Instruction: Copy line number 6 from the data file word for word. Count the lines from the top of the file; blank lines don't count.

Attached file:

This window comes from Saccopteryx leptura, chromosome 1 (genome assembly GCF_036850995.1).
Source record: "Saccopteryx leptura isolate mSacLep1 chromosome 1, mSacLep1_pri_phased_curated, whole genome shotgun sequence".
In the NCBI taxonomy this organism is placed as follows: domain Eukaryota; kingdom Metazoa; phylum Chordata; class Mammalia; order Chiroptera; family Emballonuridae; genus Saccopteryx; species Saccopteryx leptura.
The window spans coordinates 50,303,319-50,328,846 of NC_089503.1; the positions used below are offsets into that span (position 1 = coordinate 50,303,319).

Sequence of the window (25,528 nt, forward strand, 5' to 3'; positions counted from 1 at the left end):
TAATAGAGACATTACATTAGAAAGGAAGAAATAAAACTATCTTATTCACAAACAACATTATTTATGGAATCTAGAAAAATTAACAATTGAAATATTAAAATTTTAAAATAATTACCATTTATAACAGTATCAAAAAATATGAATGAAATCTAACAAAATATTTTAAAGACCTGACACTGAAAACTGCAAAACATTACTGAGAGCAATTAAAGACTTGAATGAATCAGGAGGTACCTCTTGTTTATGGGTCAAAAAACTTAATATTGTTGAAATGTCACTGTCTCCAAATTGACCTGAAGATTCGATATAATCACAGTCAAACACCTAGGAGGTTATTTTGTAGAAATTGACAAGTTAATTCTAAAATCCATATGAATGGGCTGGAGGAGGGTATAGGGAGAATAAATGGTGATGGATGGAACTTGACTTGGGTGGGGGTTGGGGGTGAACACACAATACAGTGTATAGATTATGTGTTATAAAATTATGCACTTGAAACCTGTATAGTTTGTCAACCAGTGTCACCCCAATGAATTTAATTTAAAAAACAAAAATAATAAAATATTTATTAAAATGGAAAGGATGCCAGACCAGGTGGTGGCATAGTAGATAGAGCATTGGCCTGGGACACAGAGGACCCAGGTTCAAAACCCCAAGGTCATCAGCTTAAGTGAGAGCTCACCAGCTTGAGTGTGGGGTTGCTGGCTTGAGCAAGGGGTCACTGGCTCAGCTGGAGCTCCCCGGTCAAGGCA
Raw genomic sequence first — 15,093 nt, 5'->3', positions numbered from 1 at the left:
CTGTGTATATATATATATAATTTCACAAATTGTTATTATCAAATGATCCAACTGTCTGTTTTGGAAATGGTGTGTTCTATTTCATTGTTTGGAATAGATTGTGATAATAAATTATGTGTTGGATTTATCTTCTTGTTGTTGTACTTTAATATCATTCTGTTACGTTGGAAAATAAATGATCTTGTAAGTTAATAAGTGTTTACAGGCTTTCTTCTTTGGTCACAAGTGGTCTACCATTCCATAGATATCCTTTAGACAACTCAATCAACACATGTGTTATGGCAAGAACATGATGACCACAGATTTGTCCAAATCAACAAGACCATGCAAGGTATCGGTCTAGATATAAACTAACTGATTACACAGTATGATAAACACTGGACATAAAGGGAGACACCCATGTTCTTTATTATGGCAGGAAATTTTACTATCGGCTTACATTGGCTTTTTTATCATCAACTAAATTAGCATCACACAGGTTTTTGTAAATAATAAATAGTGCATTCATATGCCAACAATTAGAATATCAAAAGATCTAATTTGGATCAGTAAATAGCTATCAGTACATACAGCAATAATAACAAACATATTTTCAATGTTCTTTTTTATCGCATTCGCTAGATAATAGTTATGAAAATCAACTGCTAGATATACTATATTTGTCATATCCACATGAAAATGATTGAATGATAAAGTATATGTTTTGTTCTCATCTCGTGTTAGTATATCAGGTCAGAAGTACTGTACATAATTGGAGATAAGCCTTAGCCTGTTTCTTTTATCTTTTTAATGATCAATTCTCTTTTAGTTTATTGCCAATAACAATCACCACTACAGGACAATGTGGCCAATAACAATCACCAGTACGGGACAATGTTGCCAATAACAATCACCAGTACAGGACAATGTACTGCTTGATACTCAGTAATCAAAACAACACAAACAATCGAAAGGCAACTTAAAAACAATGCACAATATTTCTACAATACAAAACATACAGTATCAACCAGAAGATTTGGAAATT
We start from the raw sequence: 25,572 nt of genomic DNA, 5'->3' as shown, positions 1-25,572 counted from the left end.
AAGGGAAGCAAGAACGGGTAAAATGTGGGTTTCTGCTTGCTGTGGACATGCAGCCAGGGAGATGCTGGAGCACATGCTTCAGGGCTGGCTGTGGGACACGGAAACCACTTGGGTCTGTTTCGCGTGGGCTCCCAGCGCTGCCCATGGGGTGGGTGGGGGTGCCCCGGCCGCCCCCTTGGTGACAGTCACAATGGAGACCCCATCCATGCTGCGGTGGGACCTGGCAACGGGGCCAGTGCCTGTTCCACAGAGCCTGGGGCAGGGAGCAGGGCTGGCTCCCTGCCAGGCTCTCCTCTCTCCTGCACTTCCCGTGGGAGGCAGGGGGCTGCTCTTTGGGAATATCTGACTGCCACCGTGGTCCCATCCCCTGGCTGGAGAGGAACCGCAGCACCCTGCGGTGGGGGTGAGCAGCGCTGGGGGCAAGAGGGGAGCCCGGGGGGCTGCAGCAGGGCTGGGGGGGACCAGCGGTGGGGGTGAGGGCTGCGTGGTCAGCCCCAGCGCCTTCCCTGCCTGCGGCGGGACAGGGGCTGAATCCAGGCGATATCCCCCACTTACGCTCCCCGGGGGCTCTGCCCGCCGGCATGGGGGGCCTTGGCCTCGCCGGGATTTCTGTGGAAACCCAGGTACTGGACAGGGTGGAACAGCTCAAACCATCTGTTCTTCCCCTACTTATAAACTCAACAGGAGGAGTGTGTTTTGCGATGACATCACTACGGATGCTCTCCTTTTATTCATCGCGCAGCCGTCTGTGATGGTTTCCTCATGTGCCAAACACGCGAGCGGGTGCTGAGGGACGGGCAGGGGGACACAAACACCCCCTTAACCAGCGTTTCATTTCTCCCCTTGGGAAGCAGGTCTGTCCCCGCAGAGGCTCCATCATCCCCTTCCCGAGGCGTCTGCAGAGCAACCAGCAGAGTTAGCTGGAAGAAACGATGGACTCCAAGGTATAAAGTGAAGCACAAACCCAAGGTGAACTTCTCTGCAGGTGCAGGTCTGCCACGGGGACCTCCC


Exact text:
TAATAGAGACATTACATTAGAAAGGAAGAAATAAAACTATCTTATTCACAAACAACATTATTTATGGAATCTAGAAAAATTAACAATTGAAATATTAAAATTTTAAAATAATTACCATTTATAACAGTATCAAAAAATATGAATGAAATCTAACAAAATATTTTAAAGACCTGACACTGAAAACTGCAAAACATTACTGAGAGCAATTAAAGACTTGAATGAATCAGGAGGTACCTCTTGTTTATGGGTCAAAAAACTTAATATTGTTGAAATGTCACTGTCTCCAAATTGACCTGAAGATTCGATATAATCACAGTCAAACACCTAGGAGGTTATTTTGTAGAAATTGACAAGTTAATTCTAAAATCCATATGAATGGGCTGGAGGAGGGTATAGGGAGAATAAATGGTGATGGATGGAACTTGACTTGGGTGGGGGTTGGGGGTGAACACACAATACAGTGTATAGATTATGTGTTATAAAATTATGCACTTGAAACCTGTATAGTTTGTCAACCAGTGTCACCCCAATGAATTTAATTTAAAAAACAAAAATAATAAAATATTTATTAAAATGGAAAGGATGCCAGACCAGGTGGTGGCATAGTAGATAGAGCATTGGCCTGGGACACAGAGGACCCAGGTTCAAAACCCCAAGGTCATCAGCTTAAGTGAGAGCTCACCAGCTTGAGTGTGGGGTTGCTGGCTTGAGCAAGGGGTCACTGGCTCAGCTGGAGCTCCCCGGTCAAGGCA